Scott Niedermayer joined hockey legends on Tuesday, when he was included in the 2013 class of Hockey Hall of Fame candidates in his first year of eligibility.
Joining Niedermayer was fellow players Chris Chelios and Brendan Shanahan. Fred Shero, a former player and coach, was included in the builder category and Geraldine Heaney, who enjoyed success on the international stage with the women’s national team, was also inducted.
The five will be officially inducted into the Hall of Fame during a ceremony in Toronto in November.
The Cranbrook native has won at every level he’s played in, from major-junior to professional to international hockey. A four-time Stanley Cup champion, Niedermayer also has two Olympic gold medals, a World Championship, a World Cup, a Memorial Cup and World Junior title on his resume.
He won the James Norris Trophy as defenceman of the year in 2004 and was awarded the Conn Smythe Trophy as playoff MVP when he won his fourth Stanley Cup with the Anaheim Ducks in 2007. That was a special championship for Niedermayer, as he won it alongside his brother, Rob, who joined the Ducks in 2003.
Scott Niedermayer was the third overall pick in the 1991 NHL Draft, and spent 18 seasons playing for the New Jersey Devils and Anaheim Ducks.
Former teammate and defensive partner in New Jersey, Scott Stevens, said it was only a matter of time before Niedermayer got into the Hall of Fame.
“From the day he retired, there was no question in anyone’s mind in hockey that he would be a first ballot and be in the hockey hall of fame as soon as he reached that magic day—and that’s come,” said Stevens, in a statement on the NHL club’s website.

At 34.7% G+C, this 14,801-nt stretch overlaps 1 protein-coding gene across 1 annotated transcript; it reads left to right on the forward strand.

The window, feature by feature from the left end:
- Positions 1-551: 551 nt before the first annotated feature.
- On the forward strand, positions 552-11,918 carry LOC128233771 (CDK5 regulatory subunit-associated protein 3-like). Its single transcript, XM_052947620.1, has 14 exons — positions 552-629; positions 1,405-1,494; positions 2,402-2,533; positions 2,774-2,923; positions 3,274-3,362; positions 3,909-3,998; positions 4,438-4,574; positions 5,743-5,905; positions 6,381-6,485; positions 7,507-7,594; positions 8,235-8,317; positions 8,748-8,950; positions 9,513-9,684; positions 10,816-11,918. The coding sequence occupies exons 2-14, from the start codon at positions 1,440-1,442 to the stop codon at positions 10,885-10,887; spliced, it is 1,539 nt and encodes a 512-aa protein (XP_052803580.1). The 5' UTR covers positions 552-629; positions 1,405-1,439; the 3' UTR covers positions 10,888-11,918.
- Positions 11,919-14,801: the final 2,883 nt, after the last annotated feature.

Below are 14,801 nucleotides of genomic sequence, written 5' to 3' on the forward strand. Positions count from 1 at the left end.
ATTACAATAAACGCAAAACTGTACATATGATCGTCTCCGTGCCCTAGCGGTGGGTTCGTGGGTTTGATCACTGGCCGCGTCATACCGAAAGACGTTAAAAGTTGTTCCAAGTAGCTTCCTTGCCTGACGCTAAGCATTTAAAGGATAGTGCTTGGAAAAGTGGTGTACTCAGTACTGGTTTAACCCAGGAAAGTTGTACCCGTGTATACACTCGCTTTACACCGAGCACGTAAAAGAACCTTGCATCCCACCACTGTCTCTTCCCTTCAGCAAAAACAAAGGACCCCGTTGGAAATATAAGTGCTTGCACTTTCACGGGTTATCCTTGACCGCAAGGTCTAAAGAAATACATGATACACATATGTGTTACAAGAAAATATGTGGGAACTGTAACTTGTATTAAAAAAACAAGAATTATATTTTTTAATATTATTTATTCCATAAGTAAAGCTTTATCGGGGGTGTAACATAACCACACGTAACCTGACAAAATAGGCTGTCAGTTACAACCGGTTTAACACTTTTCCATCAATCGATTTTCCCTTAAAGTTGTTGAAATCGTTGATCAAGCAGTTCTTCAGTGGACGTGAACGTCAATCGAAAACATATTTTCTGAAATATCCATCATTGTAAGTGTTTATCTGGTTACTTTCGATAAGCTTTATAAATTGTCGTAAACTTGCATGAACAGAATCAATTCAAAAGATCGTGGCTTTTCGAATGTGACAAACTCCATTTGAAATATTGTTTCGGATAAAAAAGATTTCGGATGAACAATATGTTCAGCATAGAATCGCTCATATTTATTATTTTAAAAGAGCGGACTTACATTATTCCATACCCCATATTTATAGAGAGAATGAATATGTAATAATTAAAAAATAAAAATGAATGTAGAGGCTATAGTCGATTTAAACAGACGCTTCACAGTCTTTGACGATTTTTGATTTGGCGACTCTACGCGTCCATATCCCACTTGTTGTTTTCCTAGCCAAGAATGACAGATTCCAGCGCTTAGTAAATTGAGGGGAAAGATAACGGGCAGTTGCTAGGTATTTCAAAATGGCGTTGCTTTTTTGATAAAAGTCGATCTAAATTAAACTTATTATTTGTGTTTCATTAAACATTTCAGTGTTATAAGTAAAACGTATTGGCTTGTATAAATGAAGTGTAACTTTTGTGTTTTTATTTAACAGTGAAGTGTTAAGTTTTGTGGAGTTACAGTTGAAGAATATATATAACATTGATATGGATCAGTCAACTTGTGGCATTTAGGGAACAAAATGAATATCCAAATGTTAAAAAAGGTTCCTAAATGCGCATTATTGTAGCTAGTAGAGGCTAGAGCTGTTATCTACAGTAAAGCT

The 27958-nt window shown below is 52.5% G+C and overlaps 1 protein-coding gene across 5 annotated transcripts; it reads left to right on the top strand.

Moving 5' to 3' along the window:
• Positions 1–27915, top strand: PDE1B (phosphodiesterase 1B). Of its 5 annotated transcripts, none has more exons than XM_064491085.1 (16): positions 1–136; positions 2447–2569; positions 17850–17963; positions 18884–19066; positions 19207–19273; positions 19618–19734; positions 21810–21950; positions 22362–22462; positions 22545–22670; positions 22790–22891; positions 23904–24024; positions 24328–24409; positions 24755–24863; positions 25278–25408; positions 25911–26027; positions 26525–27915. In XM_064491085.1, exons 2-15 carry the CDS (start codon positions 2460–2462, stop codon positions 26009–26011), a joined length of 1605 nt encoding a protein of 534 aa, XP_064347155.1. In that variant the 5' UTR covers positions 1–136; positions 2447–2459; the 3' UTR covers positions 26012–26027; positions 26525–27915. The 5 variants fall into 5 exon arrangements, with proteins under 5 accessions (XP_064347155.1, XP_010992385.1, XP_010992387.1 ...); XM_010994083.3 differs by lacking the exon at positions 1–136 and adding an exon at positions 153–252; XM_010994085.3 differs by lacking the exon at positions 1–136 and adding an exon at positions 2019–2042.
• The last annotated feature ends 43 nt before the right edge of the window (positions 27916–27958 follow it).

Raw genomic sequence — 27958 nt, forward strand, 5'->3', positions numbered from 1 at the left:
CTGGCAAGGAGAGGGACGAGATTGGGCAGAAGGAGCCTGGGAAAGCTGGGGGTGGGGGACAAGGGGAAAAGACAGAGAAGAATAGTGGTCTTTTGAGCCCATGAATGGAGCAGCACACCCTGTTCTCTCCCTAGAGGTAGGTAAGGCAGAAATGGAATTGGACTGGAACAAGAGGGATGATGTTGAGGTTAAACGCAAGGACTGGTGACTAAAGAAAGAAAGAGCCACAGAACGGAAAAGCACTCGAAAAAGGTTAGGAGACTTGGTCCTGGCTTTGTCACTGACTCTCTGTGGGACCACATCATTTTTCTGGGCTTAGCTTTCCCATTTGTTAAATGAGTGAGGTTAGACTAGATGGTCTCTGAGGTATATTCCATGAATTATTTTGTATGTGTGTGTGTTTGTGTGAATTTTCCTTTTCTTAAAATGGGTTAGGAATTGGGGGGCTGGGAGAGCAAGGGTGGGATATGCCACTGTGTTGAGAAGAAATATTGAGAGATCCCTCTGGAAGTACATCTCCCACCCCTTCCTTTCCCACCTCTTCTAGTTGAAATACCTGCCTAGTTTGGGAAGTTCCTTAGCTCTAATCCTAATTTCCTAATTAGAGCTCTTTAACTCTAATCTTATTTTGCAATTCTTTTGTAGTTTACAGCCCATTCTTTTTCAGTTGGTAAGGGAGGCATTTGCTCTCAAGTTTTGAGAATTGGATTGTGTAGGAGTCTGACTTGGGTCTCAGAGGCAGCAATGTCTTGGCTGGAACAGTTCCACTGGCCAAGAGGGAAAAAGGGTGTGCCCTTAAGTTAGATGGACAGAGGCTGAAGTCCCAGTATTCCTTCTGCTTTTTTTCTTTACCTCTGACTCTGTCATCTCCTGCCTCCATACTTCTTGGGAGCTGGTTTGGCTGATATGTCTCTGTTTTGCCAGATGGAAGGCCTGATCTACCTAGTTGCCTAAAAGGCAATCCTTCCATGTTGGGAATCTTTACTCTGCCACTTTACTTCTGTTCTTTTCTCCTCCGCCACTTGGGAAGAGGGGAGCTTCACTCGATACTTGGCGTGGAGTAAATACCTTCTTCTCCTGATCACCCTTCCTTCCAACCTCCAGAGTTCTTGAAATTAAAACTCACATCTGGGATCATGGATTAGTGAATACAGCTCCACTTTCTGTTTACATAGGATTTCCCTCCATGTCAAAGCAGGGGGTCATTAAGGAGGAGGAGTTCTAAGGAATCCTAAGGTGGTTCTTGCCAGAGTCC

“It’s very exciting. He was an outstanding player, he won at every level and it was fun to be his teammate.”
Stevens, who is currently an assistant coach with the Devils, added he knew Niedermayer was a special player right from his first training camp with the Devils back in the 1990s.
“You pretty much knew from day one when he arrived at camp that he was going to be a special player and had some special gifts and talents that a lot of players just would never have, obviously his skating being the most notable,” Stevens continued. “He’s probably one of the best skaters I’ve ever seen play the game.”
Praise poured in from the other side of the U.S., as current Ducks general manager Bob Murray weighed in on Niedermayer’s Hall of Fame honour.
“Scott Niedermayer is a true champion, both on and off the ice,” said Murray, in a statement on Anaheim’s website. “He won at every level and did so with class and dignity. He was one of the great leaders of his generation, always putting the team first. There is no greater role model for young players today.”
In 1,263 regular season games, Niedermayer posted 172 goals and 740 career points. His post season record stands at 202 games played, with 25 goals and 98 points.
Niedermayer officially retired in 2010, but has remained with the Ducks organization, first working as a consultant to Murray before shifting to an assistant coaching role last January.